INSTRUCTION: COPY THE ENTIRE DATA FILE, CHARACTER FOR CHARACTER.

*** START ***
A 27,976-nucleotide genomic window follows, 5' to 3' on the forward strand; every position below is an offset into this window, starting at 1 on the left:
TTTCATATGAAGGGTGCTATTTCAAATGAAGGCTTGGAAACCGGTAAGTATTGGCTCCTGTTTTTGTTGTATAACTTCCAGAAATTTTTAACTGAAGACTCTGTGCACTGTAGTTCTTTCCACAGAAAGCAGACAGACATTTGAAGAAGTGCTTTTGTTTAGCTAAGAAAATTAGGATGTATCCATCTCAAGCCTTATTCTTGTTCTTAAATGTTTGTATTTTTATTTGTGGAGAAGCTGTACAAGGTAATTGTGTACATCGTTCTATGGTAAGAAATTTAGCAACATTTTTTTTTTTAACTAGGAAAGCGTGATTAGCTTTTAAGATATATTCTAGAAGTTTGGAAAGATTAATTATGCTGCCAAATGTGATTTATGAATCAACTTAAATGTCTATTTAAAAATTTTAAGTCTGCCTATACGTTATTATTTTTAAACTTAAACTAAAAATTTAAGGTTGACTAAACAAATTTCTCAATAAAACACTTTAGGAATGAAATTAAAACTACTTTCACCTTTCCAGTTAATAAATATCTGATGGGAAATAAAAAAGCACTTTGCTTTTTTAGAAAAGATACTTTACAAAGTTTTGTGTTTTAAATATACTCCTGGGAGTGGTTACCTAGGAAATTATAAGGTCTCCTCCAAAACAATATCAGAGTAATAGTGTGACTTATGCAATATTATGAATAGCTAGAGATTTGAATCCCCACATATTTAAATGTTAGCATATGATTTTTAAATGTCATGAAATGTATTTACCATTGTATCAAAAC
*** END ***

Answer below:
A 27,976-nucleotide genomic window follows, 5' to 3' on the forward strand; every position below is an offset into this window, starting at 1 on the left:
TTTCATATGAAGGGTGCTATTTCAAATGAAGGCTTGGAAACCGGTAAGTATTGGCTCCTGTTTTTGTTGTATAACTTCCAGAAATTTTTAACTGAAGACTCTGTGCACTGTAGTTCTTTCCACAGAAAGCAGACAGACATTTGAAGAAGTGCTTTTGTTTAGCTAAGAAAATTAGGATGTATCCATCTCAAGCCTTATTCTTGTTCTTAAATGTTTGTATTTTTATTTGTGGAGAAGCTGTACAAGGTAATTGTGTACATCGTTCTATGGTAAGAAATTTAGCAACATTTTTTTTTTTAACTAGGAAAGCGTGATTAGCTTTTAAGATATATTCTAGAAGTTTGGAAAGATTAATTATGCTGCCAAATGTGATTTATGAATCAACTTAAATGTCTATTTAAAAATTTTAAGTCTGCCTATACGTTATTATTTTTAAACTTAAACTAAAAATTTAAGGTTGACTAAACAAATTTCTCAATAAAACACTTTAGGAATGAAATTAAAACTACTTTCACCTTTCCAGTTAATAAATATCTGATGGGAAATAAAAAAGCACTTTGCTTTTTTAGAAAAGATACTTTACAAAGTTTTGTGTTTTAAATATACTCCTGGGAGTGGTTACCTAGGAAATTATAAGGTCTCCTCCAAAACAATATCAGAGTAATAGTGTGACTTATGCAATATTATGAATAGCTAGAGATTTGAATCCCCACATATTTAAATGTTAGCATATGATTTTTAAATGTCATGAAATGTATTTACCATTGTATCAAAAC